VS1, VVS2, VVS1, and Internally Flawless (IF, or FL) are great, but why spend more money if they look the same as VS2 or SI1?
Perhaps the trickiest part of buying the best stone for a Princess Cut Diamond Ring is cut quality. With Rounds, it’s easy. GIA tells you their opinion, and you can trust it.
With Princess Cuts, though, you’re pretty much on your own. GIA will only grade Polish and Symmetry on a Princess Cut diamond. Unlike Rounds, there’s really no industry-wide consensus on what parameters make up the perfect Princess Cut.
There is good reason for this, of course. As I mentioned earlier, the whole genesis of this cut sprang from a desire to minimize diamond loss on the polishing wheel. As opposed to premium cut Round Diamonds, Princess Cuts are cut to fit the shape of the rough, and not the reverse.
So if a piece of diamond rough happens to be shaped like a well proportioned Princess Cut diamond, then it will, by chance, end up as one. But if a piece of diamond rough happens to be shaped like a very deep and not well proportioned Princess Cut, then it will, unfortunately, likewise end up as one.
Diamond cutters don’t want to be forced to adhere to one specific standard of Princess Cut diamonds precisely because of this. They need the flexibility to be able to adapt their polished diamond to the rough diamond.
Total Depth Recommendation
Look for a Total Depth between 65% and 75%. Generally, lower is better. I prefer stones in the 68% to 73% range. They seem to give the best balance of brilliance to size.
For Table Percentage, I recommend staying under 75%. In general, there are two schools of thought regarding Princess Cut table sizes.
If you’re going to focus on small table princess cuts, then these generally look better with depth percentages in the 74-77% range.
Tables and Depth Size Schools of Thought
One camp swears by small tables (68% and below) while others claim it really doesn’t matter, so they just go with what the rough naturally produces – slightly larger tables in the 73%-78% range to go along with depths creeping into the 76/77% range.
Small tables are the serious minority in the industry, so just be aware that if that is your taste, you might have a harder time finding a diamond.
If you are interested in some fantastic alternatives to our traditional princess cut recommendations, great options would be to check out Brian Gavin’s Signature Princess cuts, or Blue Nile’s Astor Princess Cuts.
Overall Cut Parameter Recommendations for Princess Cut Diamonds:
The best ring settings for Princess diamond rings are the channel and four-prong settings—such as a solitaire or three-stone ring. With a Princess Cut’s pointed edges, it’s important to ensure the corners don’t get chipped or damaged. A channel set or four-prong offers protection without masking the diamond’s beauty.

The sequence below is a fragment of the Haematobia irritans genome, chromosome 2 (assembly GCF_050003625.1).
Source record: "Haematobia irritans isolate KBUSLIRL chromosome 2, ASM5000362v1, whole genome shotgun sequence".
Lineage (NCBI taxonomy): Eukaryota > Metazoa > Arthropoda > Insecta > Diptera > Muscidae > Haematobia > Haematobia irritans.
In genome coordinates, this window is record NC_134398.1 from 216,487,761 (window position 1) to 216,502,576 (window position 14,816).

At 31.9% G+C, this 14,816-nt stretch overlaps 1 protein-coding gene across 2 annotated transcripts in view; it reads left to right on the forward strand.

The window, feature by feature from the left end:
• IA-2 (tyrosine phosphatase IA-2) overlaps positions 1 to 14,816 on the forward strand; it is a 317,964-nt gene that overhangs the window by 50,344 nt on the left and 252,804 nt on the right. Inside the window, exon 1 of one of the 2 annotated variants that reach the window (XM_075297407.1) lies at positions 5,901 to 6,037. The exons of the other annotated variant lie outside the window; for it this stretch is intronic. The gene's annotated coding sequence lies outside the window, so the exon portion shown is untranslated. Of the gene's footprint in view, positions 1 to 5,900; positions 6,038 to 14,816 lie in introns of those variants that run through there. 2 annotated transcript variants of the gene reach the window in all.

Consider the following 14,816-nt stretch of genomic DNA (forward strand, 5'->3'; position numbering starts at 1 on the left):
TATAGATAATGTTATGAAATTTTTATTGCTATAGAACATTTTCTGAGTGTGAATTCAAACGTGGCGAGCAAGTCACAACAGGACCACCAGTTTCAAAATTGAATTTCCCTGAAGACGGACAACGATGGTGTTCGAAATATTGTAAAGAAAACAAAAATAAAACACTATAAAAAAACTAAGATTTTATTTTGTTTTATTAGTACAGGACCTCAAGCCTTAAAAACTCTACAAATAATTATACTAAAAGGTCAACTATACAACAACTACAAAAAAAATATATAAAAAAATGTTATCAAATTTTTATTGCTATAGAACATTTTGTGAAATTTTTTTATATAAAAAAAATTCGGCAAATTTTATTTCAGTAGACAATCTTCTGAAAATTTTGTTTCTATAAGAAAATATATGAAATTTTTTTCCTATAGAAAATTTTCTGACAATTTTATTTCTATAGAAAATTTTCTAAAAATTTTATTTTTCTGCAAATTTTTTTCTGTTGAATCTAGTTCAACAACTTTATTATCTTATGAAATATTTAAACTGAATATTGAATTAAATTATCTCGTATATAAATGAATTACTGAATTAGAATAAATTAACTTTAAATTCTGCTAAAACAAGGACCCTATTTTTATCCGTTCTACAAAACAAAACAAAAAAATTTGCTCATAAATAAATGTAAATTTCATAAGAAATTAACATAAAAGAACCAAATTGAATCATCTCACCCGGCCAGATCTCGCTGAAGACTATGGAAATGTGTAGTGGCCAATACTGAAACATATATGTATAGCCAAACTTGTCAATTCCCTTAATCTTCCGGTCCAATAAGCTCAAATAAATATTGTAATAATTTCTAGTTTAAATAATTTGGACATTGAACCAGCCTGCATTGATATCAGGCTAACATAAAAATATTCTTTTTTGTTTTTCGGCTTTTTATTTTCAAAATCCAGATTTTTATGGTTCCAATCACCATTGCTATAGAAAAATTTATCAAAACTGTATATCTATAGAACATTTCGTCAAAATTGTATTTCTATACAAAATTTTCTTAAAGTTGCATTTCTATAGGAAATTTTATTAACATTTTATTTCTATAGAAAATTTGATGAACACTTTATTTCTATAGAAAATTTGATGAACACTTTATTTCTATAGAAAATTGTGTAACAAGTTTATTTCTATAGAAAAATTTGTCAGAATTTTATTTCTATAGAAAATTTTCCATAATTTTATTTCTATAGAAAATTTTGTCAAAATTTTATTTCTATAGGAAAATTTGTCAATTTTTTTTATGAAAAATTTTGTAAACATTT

Because Princess Cuts are quite versatile, there are several stunning setting options. Here’s the full list of the best settings for Princess Cut diamond rings.
A solitaire setting allows the Princess Cut to take center stage and the maximum light to enter. This classic solitaire is a prime example of a Princess Cut engagement ring that makes a statement.
Halo engagement rings feature smaller diamonds that surround the center stone, making it appear even larger. Here is a 1 carat princess cut halo ring in platinum and a more delicate style can be seen in this rose gold princess cut halo ring.
Princess Cut diamond rings are some of the most popular engagement rings. Here, our experts answer the most common questions.
Princess Cuts are less expensive than Round Brilliant diamonds and many other diamond shapes because most of the rough stone is maintained in the cutting process. The Princess Cut is the second most popular diamond shape yet is affordable and offers an exceptional amount of brilliance.
For example, this 1.01 carat, I color, VS1, ideal princess diamond is priced at $2,970. Based on cost per carat, this diamond is approximately 40% more affordable than a similar round cut diamond.
Princess Cut diamonds provide a high level of brilliance, which means there’s plenty of white light reflection or “sparkle.” Princess Cuts offer some of the most brilliance of any diamond shape due to the way they’re cut from the rough stone. For example, if you look at the 360° view of this princess cut diamond ring, you can see the level of brilliance or sparkle it offers.
Princess Cuts tend to look slightly smaller than other diamonds of a similar carat weight because of their square length-to-width ratio. A Princess Cut has a smaller diameter and surface area.
Yes, Princess Cut diamonds are cheaper than Round Cut diamonds with similar characteristics. Because more of the original stone is retained in Princess Cuts, the cost is significantly lower. For instance, this 1 Carat, I Color, VS1 clarity Princess Cut costs $2,970 while this similar Round Cut stone costs $4,400. However, keep in mind that the princess cut is much smaller (5.44*5.42mm) than the round (6.40*6.35).
A 1 Carat Princess Cut diamond with I color, VS2 clarity, and an Ideal Cut costs $3,500 on average. If you choose a 1 Carat Princess Cut with I color, SI1 clarity, and an Ideal Cut, the average cost is close to $3,000. Like any diamond, the price of a 1 carat diamond depends on the Cut quality, Color, and Clarity grades.
A 2 Carat Princess Cut diamond with I color, SI1 clarity, and an Ideal Cut costs $11,200 on average. The price of 2 carat diamonds depends on the Color, Cut quality, and Clarity grades.